tse1.mm.bing.netView Full Size
 
2020-09-20 3:35:38 PM  
FSM save the journalists and investigators, and their families.
 
2020-09-20 3:51:29 PM  
Oh my.

Front page of fincen.gov:

Fark user imageView Full Size
 
2020-09-20 4:08:01 PM  

make me some tea: Oh my.

Front page of fincen.gov:

[Fark user image image 850x291]


They seem concerned. Don't they seem concerned?
 
2020-09-20 4:32:05 PM  

OdradekRex: make me some tea: Oh my.

Front page of fincen.gov:

[Fark user image image 850x291]

They seem concerned. Don't they seem concerned?


Crimes happened. And that's bad.

But someone letting you know about the crimes is far worse
 
2020-09-20 4:35:14 PM  
October is gonna be lit!
 
2020-09-20 4:36:13 PM  

OdradekRex: make me some tea: Oh my.

Front page of fincen.gov:

[Fark user image image 850x291]

They seem concerned. Don't they seem concerned?


Definitely concerned.
 
2020-09-20 4:52:37 PM  
Of course, this kind of thing flies under the radar, while QAnon nonsense is plastered everywhere.
And now *I* sound like a conspiracy theorist.
 
2020-09-20 5:13:57 PM  

Another Government Employee: Gubbo: weddingsinger: Reminds me of the curious notion that crime is an invented concept in that if one of us regular folks were to steal $1000 at from work, we'd be fired and facing jail time but if our boss steals $1000 from us it *might* be a small fine from the state's Attorney General.

Similarly, when the people who run things embezzle they do it because its incredibly unlikely to be any real consequences and the amounts of money we're talking about make it well worth their while.

Wage theft seemingly is a crime that costs billions a year in the US.

With literally zero consequences.

/I don't have a report for that
//know I read something about in the last month or so

The big problem with wage infractions is each individual is a small amount and unless you can create a big enough class action, few lawyers will take on the case.

/ I've done enough back pay contracts on this


I have been/still am a member of two class action suits. I the first one, the company had to give some back pay, but not the value that they scammed. The lawyers dragged it out for years, and got $1000/hr for their time. The company never promised not to do it again. I wrote the judge about that, but never heard back.
So, as soon as the judge approved the settlement in 2013, what do you think the company did again? That second lawsuit is still going on. Suit filed in 2014, class won in 2017, appeals still ongoing.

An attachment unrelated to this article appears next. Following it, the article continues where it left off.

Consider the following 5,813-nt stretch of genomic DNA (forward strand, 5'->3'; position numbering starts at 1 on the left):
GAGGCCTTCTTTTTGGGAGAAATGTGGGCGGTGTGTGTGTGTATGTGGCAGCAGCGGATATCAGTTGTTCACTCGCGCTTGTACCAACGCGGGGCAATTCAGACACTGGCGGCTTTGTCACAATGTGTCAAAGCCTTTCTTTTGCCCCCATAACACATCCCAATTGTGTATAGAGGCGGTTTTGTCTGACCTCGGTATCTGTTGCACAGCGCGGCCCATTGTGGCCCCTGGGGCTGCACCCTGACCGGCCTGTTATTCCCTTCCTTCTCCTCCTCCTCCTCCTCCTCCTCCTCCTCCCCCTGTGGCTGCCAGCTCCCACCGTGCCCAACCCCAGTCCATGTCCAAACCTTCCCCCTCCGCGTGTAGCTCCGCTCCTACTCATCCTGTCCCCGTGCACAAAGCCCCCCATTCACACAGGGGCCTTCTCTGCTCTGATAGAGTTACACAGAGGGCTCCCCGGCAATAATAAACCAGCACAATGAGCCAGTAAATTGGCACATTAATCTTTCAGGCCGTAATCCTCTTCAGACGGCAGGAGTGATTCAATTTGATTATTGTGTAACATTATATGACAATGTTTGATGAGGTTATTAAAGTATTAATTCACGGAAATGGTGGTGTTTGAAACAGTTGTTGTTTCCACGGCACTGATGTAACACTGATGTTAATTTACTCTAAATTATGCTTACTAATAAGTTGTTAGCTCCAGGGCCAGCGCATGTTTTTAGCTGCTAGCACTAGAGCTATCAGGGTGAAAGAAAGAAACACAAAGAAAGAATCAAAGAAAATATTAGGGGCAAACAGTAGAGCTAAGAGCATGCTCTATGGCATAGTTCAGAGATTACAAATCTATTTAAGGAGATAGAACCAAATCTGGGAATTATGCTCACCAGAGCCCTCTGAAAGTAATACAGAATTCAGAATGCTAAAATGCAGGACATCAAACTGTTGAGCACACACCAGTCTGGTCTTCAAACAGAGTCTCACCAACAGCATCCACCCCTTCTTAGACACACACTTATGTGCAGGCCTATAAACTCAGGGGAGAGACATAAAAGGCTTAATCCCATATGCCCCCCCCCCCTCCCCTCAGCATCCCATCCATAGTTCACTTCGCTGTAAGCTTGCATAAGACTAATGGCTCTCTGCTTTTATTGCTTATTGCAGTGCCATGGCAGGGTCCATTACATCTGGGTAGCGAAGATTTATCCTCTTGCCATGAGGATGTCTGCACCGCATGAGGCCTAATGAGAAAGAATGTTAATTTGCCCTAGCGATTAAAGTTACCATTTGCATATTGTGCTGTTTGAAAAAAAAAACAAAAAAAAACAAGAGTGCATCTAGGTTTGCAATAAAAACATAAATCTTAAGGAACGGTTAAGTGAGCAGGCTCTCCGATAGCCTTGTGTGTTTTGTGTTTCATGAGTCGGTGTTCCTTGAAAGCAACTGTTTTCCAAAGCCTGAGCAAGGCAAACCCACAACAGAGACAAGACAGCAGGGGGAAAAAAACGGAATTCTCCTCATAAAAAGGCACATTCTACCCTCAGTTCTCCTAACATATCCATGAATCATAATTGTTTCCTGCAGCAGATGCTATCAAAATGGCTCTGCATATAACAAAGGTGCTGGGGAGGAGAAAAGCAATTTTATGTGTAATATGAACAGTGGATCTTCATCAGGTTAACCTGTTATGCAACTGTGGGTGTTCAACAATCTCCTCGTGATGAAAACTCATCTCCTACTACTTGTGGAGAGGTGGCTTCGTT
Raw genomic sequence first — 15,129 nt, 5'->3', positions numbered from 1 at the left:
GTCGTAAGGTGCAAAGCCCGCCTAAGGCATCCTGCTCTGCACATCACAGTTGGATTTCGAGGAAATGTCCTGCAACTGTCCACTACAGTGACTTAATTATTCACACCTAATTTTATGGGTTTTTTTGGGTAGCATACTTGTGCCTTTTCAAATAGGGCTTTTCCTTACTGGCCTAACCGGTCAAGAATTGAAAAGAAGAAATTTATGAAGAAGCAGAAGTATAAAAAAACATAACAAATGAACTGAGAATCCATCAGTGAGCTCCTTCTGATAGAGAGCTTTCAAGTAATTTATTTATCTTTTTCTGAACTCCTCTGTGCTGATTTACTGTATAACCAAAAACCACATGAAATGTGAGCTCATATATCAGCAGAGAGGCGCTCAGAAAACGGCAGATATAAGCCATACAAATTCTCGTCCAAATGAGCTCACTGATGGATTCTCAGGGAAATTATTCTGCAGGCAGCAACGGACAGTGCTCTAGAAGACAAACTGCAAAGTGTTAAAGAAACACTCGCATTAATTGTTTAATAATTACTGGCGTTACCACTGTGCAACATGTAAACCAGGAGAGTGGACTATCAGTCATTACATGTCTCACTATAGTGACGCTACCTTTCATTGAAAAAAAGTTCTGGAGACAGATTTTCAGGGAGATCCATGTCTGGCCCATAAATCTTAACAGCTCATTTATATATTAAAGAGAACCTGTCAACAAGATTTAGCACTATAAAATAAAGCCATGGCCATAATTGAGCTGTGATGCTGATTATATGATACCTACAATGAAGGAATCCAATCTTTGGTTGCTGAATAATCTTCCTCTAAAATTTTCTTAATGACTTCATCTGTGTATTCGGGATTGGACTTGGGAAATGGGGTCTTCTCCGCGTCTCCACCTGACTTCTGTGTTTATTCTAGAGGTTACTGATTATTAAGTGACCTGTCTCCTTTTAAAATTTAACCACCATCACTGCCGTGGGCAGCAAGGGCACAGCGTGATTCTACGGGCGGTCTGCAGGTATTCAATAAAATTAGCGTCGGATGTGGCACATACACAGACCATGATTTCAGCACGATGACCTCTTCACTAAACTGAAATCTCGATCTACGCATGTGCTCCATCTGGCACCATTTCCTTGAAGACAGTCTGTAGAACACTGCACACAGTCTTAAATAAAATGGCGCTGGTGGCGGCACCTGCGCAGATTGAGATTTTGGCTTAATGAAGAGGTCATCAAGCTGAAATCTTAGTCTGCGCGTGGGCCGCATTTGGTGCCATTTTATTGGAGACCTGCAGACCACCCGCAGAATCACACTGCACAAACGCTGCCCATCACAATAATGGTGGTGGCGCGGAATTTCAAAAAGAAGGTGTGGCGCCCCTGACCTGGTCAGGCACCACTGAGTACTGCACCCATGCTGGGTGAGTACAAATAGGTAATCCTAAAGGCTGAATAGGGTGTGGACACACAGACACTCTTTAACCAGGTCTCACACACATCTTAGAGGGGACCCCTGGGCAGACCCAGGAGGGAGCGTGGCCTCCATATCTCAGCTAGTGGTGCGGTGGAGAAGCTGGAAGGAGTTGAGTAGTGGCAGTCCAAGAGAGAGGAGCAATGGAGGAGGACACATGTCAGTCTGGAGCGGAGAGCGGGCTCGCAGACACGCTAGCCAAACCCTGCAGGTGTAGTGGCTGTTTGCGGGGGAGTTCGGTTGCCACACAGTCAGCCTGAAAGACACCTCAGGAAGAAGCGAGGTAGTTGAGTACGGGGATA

2020-09-20 5:40:41 PM  

make me some tea: The author of "Dark Towers" is digging into this

[Fark user image 695x814]https://twitter.com/i/status/1​307727538693844994

The collection does not include any SARs about Trump's finances. (A source familiar with the matter told BuzzFeed News that FinCEN's database did not contain SARs on either Trump or the Trump Organization.)


Wow, I used to work for IBM, and in particular on the SAR form to be submitted to the FinCEN database (so I'm getting a kick, yadda, yadda).

IBM's solution was some half-assed ugly JavaScript webpage that missed important features from the official "fill-in-this-PDF" provided by the government.  I pointed it out to upper management and nobody cared.  I guess "nobody cares" is just kind of a SAR/FinCEN thing.
 
2020-09-20 5:43:28 PM  

Al Tsheimers: Another Government Employee: Gubbo: weddingsinger: Reminds me of the curious notion that crime is an invented concept in that if one of us regular folks were to steal $1000 at from work, we'd be fired and facing jail time but if our boss steals $1000 from us it *might* be a small fine from the state's Attorney General.

Similarly, when the people who run things embezzle they do it because its incredibly unlikely to be any real consequences and the amounts of money we're talking about make it well worth their while.

Wage theft seemingly is a crime that costs billions a year in the US.

With literally zero consequences.

/I don't have a report for that
//know I read something about in the last month or so

The big problem with wage infractions is each individual is a small amount and unless you can create a big enough class action, few lawyers will take on the case.

/ I've done enough back pay contracts on this

I have been/still am a member of two class action suits. I the first one, the company had to give some back pay, but not the value that they scammed. The lawyers dragged it out for years, and got $1000/hr for their time. The company never promised not to do it again. I wrote the judge about that, but never heard back.
So, as soon as the judge approved the settlement in 2013, what do you think the company did again? That second lawsuit is still going on. Suit filed in 2014, class won in 2017, appeals still ongoing.